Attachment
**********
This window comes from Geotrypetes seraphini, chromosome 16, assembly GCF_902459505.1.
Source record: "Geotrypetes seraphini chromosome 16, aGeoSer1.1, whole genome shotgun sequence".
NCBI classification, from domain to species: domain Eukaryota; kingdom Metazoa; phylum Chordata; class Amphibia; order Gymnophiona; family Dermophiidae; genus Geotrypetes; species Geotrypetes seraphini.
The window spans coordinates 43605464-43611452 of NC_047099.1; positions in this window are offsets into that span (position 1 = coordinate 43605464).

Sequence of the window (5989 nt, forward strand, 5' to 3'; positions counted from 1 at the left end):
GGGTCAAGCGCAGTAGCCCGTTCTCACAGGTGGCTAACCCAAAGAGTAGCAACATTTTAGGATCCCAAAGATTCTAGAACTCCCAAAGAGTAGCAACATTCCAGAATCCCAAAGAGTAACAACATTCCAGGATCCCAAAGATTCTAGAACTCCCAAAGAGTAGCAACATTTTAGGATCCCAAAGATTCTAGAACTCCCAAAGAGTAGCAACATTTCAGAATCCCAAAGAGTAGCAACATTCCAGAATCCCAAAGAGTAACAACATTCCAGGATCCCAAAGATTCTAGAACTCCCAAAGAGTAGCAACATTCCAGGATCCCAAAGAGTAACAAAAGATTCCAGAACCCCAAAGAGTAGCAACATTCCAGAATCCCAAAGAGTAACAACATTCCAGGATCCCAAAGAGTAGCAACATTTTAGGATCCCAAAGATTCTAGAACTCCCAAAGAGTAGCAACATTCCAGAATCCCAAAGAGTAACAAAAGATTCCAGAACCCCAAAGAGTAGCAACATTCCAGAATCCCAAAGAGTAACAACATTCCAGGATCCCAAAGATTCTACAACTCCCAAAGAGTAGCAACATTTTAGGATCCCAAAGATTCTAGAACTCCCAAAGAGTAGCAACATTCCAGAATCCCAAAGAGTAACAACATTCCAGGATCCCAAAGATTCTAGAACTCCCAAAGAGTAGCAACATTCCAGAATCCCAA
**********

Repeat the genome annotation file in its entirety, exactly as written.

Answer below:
This window comes from Geotrypetes seraphini, chromosome 16, assembly GCF_902459505.1.
Source record: "Geotrypetes seraphini chromosome 16, aGeoSer1.1, whole genome shotgun sequence".
NCBI classification, from domain to species: domain Eukaryota; kingdom Metazoa; phylum Chordata; class Amphibia; order Gymnophiona; family Dermophiidae; genus Geotrypetes; species Geotrypetes seraphini.
The window spans coordinates 43605464-43611452 of NC_047099.1; positions in this window are offsets into that span (position 1 = coordinate 43605464).

Sequence of the window (5989 nt, forward strand, 5' to 3'; positions counted from 1 at the left end):
GGGTCAAGCGCAGTAGCCCGTTCTCACAGGTGGCTAACCCAAAGAGTAGCAACATTTTAGGATCCCAAAGATTCTAGAACTCCCAAAGAGTAGCAACATTCCAGAATCCCAAAGAGTAACAACATTCCAGGATCCCAAAGATTCTAGAACTCCCAAAGAGTAGCAACATTTTAGGATCCCAAAGATTCTAGAACTCCCAAAGAGTAGCAACATTTCAGAATCCCAAAGAGTAGCAACATTCCAGAATCCCAAAGAGTAACAACATTCCAGGATCCCAAAGATTCTAGAACTCCCAAAGAGTAGCAACATTCCAGGATCCCAAAGAGTAACAAAAGATTCCAGAACCCCAAAGAGTAGCAACATTCCAGAATCCCAAAGAGTAACAACATTCCAGGATCCCAAAGAGTAGCAACATTTTAGGATCCCAAAGATTCTAGAACTCCCAAAGAGTAGCAACATTCCAGAATCCCAAAGAGTAACAAAAGATTCCAGAACCCCAAAGAGTAGCAACATTCCAGAATCCCAAAGAGTAACAACATTCCAGGATCCCAAAGATTCTACAACTCCCAAAGAGTAGCAACATTTTAGGATCCCAAAGATTCTAGAACTCCCAAAGAGTAGCAACATTCCAGAATCCCAAAGAGTAACAACATTCCAGGATCCCAAAGATTCTAGAACTCCCAAAGAGTAGCAACATTCCAGAATCCCAA